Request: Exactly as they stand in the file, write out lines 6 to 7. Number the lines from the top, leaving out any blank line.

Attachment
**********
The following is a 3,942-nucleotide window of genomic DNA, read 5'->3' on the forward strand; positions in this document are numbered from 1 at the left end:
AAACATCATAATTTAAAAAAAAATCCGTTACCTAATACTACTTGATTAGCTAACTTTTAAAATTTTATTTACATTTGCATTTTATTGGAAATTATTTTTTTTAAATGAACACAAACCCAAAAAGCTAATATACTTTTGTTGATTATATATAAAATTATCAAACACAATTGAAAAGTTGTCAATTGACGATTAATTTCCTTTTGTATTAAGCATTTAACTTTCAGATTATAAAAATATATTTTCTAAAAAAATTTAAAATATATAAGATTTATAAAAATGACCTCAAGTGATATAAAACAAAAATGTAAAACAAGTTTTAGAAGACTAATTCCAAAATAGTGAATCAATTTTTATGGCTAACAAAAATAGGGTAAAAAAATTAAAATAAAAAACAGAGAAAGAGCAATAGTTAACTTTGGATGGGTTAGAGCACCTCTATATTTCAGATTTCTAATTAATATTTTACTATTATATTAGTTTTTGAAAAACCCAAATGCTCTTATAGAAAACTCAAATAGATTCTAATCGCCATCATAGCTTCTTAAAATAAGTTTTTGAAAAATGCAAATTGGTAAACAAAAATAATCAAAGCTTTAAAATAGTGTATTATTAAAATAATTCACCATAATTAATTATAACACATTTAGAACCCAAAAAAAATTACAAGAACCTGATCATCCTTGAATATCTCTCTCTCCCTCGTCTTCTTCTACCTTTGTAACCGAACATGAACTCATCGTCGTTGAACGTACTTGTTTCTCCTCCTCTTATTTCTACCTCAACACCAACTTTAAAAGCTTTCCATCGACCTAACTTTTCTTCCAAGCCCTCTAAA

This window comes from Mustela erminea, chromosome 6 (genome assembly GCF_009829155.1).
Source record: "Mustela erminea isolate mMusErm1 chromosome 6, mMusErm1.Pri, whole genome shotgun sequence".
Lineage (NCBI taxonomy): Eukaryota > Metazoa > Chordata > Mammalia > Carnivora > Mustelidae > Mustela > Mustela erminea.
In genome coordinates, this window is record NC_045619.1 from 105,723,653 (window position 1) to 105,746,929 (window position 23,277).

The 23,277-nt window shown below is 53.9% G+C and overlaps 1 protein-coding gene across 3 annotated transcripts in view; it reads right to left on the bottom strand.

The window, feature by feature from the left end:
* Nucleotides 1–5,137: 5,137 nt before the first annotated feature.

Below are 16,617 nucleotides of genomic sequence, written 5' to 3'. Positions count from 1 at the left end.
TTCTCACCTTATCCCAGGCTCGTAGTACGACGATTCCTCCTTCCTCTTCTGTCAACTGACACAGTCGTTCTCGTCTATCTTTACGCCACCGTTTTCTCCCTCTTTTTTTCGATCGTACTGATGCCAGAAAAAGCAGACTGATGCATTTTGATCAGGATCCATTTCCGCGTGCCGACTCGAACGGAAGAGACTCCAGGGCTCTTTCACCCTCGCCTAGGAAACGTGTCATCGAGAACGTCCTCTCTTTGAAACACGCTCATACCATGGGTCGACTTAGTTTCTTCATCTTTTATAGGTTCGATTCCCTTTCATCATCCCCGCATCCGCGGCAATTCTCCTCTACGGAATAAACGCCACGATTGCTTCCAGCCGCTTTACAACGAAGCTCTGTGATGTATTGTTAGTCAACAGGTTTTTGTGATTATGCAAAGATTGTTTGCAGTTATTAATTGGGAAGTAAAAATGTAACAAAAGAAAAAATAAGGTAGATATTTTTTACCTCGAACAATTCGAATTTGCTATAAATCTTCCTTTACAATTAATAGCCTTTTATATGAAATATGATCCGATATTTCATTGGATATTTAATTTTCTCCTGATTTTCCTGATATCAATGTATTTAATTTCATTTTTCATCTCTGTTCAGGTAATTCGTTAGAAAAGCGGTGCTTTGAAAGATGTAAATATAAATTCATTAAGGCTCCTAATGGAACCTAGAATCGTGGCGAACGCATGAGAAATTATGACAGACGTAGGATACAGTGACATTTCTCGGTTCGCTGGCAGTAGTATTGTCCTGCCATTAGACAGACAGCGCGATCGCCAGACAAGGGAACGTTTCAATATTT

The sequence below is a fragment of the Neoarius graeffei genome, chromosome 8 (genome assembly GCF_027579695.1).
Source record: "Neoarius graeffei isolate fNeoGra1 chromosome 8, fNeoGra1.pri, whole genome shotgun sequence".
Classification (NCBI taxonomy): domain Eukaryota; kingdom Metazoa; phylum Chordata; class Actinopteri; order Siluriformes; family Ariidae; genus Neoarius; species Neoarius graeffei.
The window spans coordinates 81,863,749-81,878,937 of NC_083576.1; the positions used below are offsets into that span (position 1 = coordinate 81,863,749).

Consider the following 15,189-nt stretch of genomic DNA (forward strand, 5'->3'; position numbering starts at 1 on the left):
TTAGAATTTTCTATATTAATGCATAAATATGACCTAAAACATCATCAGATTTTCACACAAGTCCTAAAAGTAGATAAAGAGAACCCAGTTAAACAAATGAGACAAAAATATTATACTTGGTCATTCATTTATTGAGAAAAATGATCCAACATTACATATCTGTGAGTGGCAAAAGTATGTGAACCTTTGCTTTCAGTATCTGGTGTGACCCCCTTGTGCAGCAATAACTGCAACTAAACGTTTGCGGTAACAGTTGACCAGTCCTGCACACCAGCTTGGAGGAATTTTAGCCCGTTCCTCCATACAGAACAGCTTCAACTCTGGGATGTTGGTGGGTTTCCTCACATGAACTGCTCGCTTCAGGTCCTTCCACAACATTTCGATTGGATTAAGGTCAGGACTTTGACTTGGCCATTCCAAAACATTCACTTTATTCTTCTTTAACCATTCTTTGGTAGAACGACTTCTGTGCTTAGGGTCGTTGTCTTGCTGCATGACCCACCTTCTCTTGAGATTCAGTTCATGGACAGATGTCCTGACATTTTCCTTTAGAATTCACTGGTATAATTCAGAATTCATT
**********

In genome coordinates, this window is record NC_045619.1 from 105,723,653 (window position 1) to 105,746,929 (window position 23,277).

The 23,277-nt window shown below is 53.9% G+C and overlaps 1 protein-coding gene across 3 annotated transcripts in view; it reads right to left on the bottom strand.